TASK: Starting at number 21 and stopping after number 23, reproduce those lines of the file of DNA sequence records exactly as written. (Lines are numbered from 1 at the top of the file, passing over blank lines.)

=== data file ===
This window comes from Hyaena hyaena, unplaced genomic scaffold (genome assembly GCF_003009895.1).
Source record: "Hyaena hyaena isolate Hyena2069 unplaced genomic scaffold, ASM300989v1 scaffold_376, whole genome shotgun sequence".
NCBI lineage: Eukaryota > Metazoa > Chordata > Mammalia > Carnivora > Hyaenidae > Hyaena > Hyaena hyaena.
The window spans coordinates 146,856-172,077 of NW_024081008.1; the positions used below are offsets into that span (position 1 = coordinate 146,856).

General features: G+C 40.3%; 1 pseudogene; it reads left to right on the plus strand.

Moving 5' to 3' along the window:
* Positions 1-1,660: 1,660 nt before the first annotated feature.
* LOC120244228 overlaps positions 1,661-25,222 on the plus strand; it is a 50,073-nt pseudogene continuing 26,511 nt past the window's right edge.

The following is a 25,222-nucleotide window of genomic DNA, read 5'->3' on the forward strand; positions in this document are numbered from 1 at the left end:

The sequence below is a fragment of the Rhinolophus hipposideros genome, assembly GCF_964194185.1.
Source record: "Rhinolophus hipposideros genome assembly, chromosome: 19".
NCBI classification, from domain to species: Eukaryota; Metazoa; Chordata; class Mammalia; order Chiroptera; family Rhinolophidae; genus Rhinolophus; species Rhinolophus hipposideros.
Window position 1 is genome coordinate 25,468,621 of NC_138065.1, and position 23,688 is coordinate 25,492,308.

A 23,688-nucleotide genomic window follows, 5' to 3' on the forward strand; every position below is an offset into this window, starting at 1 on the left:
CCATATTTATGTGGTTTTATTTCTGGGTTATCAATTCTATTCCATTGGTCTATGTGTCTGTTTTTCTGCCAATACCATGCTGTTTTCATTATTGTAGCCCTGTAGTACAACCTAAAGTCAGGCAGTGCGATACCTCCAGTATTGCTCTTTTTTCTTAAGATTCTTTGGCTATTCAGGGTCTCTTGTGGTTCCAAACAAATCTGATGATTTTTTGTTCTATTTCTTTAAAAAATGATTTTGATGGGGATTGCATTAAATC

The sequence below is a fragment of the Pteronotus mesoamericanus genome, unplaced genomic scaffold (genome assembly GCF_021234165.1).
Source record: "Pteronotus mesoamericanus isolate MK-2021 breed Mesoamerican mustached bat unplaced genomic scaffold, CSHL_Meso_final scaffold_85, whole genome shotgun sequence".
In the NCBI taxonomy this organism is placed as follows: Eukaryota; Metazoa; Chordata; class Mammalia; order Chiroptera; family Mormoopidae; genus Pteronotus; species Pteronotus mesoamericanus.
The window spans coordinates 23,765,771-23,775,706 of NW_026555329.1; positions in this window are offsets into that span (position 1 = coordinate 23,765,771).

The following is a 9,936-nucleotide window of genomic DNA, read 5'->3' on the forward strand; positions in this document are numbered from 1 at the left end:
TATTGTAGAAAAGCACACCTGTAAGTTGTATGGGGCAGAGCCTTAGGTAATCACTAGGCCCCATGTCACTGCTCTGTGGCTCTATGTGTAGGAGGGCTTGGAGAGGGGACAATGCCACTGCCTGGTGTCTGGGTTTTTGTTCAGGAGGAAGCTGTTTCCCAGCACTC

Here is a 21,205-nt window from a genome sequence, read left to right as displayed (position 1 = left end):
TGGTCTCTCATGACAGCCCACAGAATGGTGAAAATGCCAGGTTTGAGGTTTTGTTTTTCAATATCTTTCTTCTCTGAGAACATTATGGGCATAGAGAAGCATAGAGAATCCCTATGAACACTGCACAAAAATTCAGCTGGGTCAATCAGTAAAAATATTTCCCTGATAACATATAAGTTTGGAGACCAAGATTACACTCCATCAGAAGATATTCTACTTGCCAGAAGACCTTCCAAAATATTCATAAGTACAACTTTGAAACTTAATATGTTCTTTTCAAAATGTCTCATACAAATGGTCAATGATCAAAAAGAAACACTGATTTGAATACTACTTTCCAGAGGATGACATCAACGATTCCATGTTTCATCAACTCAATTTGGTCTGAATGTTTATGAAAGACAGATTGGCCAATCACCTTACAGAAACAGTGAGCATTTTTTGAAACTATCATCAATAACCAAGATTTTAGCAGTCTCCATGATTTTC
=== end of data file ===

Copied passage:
TATTGTAGAAAAGCACACCTGTAAGTTGTATGGGGCAGAGCCTTAGGTAATCACTAGGCCCCATGTCACTGCTCTGTGGCTCTATGTGTAGGAGGGCTTGGAGAGGGGACAATGCCACTGCCTGGTGTCTGGGTTTTTGTTCAGGAGGAAGCTGTTTCCCAGCACTC

Here is a 21,205-nt window from a genome sequence, read left to right as displayed (position 1 = left end):
TGGTCTCTCATGACAGCCCACAGAATGGTGAAAATGCCAGGTTTGAGGTTTTGTTTTTCAATATCTTTCTTCTCTGAGAACATTATGGGCATAGAGAAGCATAGAGAATCCCTATGAACACTGCACAAAAATTCAGCTGGGTCAATCAGTAAAAATATTTCCCTGATAACATATAAGTTTGGAGACCAAGATTACACTCCATCAGAAGATATTCTACTTGCCAGAAGACCTTCCAAAATATTCATAAGTACAACTTTGAAACTTAATATGTTCTTTTCAAAATGTCTCATACAAATGGTCAATGATCAAAAAGAAACACTGATTTGAATACTACTTTCCAGAGGATGACATCAACGATTCCATGTTTCATCAACTCAATTTGGTCTGAATGTTTATGAAAGACAGATTGGCCAATCACCTTACAGAAACAGTGAGCATTTTTTGAAACTATCATCAATAACCAAGATTTTAGCAGTCTCCATGATTTTC